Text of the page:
Look at it this way: if it was such a great product, there wouldn't be *that* much negative opinions about it. The engineers may not be to blame (I personally think the responsibility lies above them), but that doesn't change the basic fact: the "Wow" is elsewhere.

Reply Parent Score: 5

butters Member since:
2005-07-08

I care because I don't want to see other students be seduced by the "worse is better" mentality that many UNIX denizens espouse.

We prefer "simpler is better." Surely with enough talent and man-hours, you can create a gigantic tangle of complexity that manages to function as an operating system. But is that better than a set of simple components that fit together in a logical way?

Students learn UNIX because its design is comprehensible, elegant, and fundamental to understanding computer systems. They don't learn Windows because there's no reason to mimic its design. Maybe its feature-set, but not its design.

I'm sure there are countless top-notch developers working on Windows, and the kernel is actually pretty decent these days, but the platform as a whole is screwed. Microsoft can try their best to improve their code quality, but they cannot immediately abandon unfortunate design elements (e.g. the registry) or police their crappy third-party drivers and applications. You can't put sour milk in the fridge and expect it to become drinkable.

What the Windows faithful don't understand, and many of the Linux advocates as well, is that third-party software is what makes running Windows insecure and unreliable. I have no problem with third-party software as long as it's open source, but I'll only accept proprietary software if the vendor offers full support for their product. Microsoft can't support the vast array of proprietary third-party software that its customers use, but when this crap fouls up their systems, it reflects poorly on them. People install a couple dozen applications that all disclaim any responsibility if anything goes wrong, and then when things go south, they blame Microsoft.

So excuse me if I'm not dying to see all sorts of third-party proprietary software on Linux, because the result will be much of the same. I like the fact that my software vendor supports nearly all of the software on my system, providing timely fixes and easy upgrades. If I use proprietary software, I have to live with the fact that flash might not work in a 64-bit browser or that the NVIDIA drivers might not work with the latest version of Xorg for months. I don't try to file a class-action lawsuit when the proprietary drivers don't work properly. I understand that with proprietary software, I'm at the mercy of the vendor, and if I don't like the way their software works or what environments they support, there's nothing I can do about it.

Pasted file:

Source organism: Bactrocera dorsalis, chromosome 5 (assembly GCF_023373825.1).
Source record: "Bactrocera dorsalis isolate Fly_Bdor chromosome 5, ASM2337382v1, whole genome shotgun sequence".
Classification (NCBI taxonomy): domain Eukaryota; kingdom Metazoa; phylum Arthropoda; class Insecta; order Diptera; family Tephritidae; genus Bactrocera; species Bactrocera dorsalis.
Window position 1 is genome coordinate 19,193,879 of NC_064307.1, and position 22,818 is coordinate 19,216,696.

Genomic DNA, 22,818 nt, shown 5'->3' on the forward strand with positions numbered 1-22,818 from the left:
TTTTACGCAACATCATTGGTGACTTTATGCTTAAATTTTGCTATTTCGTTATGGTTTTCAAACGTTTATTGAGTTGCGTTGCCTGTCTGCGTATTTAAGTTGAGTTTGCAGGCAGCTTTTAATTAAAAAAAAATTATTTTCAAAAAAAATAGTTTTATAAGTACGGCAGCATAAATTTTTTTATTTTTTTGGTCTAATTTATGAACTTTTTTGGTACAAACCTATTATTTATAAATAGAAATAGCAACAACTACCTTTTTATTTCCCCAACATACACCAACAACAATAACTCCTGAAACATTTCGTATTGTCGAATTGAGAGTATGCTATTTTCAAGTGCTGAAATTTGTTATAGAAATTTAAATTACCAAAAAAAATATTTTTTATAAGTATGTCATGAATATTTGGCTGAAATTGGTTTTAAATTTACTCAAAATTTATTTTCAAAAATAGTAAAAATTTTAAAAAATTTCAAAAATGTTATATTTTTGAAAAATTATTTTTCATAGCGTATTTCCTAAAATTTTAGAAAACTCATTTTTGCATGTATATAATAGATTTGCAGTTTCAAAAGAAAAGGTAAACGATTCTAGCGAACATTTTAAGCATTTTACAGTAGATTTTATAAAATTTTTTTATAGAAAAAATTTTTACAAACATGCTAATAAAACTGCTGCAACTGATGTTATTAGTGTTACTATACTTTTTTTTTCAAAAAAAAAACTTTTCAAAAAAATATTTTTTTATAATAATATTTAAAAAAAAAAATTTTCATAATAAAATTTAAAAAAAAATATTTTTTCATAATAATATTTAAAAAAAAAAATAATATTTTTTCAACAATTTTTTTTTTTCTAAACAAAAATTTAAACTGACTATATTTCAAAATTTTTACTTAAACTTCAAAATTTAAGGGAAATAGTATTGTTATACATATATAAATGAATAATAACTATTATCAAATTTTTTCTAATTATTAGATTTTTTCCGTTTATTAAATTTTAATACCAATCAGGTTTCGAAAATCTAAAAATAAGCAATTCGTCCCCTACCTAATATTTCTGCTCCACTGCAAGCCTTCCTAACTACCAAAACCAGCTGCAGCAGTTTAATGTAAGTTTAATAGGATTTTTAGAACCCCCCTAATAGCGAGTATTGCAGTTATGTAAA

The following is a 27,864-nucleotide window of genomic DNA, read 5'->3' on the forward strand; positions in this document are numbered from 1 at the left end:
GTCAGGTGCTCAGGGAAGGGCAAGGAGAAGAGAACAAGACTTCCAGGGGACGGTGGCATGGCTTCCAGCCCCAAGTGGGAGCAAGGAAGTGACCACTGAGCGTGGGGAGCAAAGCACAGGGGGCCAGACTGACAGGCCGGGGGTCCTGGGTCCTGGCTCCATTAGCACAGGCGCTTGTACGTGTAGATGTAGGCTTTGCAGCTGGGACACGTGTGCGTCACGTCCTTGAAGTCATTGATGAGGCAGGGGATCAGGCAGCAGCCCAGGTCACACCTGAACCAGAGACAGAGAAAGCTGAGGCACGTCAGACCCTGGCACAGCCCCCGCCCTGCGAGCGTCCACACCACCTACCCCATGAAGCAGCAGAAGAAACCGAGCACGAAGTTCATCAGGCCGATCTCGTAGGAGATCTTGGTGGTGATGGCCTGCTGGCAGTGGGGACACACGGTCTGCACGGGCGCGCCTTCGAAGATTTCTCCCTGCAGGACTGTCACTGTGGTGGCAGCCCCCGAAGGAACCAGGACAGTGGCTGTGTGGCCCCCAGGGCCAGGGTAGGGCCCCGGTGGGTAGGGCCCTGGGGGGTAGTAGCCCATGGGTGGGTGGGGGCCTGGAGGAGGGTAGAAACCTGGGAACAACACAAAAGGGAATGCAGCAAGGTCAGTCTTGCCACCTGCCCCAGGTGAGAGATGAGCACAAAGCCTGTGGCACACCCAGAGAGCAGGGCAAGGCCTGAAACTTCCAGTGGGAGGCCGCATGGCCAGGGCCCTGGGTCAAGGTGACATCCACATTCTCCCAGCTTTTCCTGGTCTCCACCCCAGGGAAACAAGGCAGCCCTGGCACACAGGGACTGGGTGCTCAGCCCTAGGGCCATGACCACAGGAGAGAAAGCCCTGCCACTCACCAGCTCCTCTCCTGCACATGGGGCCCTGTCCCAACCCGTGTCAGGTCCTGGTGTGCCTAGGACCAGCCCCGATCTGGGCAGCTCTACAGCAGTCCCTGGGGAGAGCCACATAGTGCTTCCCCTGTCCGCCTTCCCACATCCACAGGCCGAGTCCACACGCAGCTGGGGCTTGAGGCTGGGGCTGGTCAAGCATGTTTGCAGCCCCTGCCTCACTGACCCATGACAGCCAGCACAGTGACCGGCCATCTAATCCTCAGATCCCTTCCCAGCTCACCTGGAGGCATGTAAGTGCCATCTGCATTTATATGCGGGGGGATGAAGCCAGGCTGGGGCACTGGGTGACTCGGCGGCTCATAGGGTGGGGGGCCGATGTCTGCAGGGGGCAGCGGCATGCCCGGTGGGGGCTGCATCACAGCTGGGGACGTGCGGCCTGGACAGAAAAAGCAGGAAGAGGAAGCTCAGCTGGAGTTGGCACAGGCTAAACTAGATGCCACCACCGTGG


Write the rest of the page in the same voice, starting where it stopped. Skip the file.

I find it amusing that journalists are going to such great lengths to rationalize the public's general distrust of Microsoft or criticisms of Vista on technical grounds. In the end, it's not UAC, DRM, WGA, or the various UI quirks that create the sentiment that Vista is simply more of the same from Microsoft. It's just that everybody is fed up with the proprietary software industry screwing us over and making us deal with the mess. We can't keep blaming Microsoft forever. We have to give credit where credit is due and point our fingers squarely at the proprietary vendors, particularly the graphics vendors. They suck at shipping good drivers for Windows almost as much as they suck at delivering them for Linux.

Reply Parent Score: 5

Soulbender Member since:
2005-08-18

"I care because I don't want to see other students be seduced by the "worse is better" mentality that many UNIX denizens espouse."

If you're going to make inflammatory statements like that you better put in some effort to explain exactly what you mean. Who says worse is better? Why is it worse?

Reply Parent Score: 2

superstoned Member since:
2005-07-07

You are right that much of the work being put in Windows is high-quality. They have to live with a huge amount of obsolete code, but they manage quite well.

Still, whether it is all right or not, and no matter who is to blame (notice many windows haters now say linux is insecure because a out-of-tree driver had a security problem, fixed 4 months ago), Vista isn't that great. It might need time to mature, right, but it took 'em 5 years to get it out of the door, and it still isn't stable nor much more usable (in hindsight, XP wasn't that bad...).

And no matter how great Windows technically is or will be, Microsoft still doesn't care about their users, implements all kinds off freedom-limiting technology and uses unfair and market-value destroying strategies to keep their monopoly. The company might not be 'true evil' but it sure is bad for humanity right now, and thus I considder it unethical to use, sell or promote their software.


Still, facts matter, so in that sense, your article is appreciated.

Reply Parent Score: 2